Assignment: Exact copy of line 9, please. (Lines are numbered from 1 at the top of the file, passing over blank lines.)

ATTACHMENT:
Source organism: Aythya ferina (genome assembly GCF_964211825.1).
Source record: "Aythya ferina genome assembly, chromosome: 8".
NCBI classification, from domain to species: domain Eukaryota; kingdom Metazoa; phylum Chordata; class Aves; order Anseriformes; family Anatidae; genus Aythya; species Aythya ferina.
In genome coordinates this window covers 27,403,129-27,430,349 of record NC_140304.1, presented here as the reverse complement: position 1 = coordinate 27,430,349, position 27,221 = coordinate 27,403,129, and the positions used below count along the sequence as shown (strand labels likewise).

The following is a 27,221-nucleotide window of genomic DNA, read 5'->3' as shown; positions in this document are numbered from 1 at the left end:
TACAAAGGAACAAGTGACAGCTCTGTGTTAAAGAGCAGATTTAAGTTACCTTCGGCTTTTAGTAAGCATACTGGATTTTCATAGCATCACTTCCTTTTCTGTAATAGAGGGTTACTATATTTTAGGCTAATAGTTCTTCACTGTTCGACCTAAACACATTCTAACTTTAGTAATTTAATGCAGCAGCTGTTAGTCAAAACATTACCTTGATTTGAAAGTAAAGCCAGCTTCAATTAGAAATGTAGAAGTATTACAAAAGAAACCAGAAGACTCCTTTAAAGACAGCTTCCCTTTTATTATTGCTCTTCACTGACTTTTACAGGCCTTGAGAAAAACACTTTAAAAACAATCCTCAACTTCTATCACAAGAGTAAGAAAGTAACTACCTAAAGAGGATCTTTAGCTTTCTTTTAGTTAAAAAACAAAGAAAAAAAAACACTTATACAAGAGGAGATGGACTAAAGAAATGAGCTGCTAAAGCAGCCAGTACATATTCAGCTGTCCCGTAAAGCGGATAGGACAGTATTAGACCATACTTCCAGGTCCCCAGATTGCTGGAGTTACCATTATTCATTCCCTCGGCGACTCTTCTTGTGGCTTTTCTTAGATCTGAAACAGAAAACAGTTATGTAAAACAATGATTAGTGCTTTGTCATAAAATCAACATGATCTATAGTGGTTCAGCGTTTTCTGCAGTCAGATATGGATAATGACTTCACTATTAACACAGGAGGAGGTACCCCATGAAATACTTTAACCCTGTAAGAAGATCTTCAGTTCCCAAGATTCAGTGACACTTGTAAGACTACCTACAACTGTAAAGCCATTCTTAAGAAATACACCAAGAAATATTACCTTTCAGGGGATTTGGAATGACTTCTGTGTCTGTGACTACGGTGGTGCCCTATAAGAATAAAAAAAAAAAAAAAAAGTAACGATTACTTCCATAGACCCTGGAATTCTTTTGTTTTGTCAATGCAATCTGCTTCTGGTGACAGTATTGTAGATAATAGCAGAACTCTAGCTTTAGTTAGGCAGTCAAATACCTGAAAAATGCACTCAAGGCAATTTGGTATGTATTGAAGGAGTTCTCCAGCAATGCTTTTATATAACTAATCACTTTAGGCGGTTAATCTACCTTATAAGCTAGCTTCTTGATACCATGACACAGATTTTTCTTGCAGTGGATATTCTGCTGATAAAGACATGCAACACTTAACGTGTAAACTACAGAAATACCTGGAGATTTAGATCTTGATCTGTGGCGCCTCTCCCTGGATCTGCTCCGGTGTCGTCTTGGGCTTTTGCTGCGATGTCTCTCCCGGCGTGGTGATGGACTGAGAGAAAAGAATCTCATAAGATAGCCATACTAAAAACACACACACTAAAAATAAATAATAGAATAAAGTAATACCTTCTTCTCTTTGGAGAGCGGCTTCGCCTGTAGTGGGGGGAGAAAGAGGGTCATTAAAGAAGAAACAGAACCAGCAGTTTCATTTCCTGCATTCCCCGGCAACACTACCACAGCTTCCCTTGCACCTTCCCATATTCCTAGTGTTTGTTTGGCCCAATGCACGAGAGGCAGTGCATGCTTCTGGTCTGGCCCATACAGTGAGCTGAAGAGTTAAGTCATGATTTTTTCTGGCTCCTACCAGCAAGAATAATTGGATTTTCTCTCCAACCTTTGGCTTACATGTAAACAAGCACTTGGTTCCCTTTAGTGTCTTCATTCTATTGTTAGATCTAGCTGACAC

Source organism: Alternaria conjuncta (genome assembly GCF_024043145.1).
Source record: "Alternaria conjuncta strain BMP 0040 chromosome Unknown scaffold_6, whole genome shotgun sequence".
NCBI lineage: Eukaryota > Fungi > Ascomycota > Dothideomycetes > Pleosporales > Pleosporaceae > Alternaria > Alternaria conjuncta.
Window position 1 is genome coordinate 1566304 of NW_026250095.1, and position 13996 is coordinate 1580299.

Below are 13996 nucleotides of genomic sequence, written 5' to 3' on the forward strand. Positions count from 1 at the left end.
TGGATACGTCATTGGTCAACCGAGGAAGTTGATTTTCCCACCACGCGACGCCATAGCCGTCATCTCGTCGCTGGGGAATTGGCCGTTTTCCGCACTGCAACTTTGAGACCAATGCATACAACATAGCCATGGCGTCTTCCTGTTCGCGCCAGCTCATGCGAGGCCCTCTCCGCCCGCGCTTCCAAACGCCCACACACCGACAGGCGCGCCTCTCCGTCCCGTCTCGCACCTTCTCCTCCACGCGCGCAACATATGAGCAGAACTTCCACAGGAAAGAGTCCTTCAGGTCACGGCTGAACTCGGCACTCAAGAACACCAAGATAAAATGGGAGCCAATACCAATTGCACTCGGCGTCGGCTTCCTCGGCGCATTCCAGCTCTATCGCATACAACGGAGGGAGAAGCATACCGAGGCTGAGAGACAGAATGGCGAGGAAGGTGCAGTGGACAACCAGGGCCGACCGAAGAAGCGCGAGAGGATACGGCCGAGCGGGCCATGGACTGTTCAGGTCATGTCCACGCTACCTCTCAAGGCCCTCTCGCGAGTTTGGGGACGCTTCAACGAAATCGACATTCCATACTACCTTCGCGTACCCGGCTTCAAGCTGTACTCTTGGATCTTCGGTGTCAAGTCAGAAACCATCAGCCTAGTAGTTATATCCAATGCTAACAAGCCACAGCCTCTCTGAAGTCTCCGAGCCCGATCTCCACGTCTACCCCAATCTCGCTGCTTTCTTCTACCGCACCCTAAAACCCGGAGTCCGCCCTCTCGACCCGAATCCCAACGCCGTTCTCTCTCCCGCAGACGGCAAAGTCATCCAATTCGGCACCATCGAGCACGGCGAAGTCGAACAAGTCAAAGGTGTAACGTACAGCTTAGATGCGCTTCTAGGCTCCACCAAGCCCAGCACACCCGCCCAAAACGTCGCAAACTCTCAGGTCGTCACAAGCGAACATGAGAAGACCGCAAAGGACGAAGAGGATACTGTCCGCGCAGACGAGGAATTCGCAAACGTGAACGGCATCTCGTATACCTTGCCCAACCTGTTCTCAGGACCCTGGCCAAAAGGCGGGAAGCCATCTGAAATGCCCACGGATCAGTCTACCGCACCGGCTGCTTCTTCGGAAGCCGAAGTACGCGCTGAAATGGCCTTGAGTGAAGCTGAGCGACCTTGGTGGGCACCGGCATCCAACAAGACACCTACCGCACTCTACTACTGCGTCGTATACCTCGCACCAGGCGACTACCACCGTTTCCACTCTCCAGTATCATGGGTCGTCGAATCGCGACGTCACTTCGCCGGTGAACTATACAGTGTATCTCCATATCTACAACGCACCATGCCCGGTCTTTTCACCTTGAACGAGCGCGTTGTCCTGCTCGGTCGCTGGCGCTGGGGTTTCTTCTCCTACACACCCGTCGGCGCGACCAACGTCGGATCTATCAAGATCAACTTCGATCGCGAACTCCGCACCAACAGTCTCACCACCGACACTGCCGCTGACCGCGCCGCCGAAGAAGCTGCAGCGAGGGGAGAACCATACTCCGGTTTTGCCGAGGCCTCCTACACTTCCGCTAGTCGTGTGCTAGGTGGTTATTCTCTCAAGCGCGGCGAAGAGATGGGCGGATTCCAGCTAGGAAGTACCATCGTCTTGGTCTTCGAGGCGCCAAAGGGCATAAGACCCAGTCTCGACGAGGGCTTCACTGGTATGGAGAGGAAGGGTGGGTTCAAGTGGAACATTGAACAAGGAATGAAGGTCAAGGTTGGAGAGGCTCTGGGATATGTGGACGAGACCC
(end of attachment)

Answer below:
NCBI lineage: Eukaryota > Fungi > Ascomycota > Dothideomycetes > Pleosporales > Pleosporaceae > Alternaria > Alternaria conjuncta.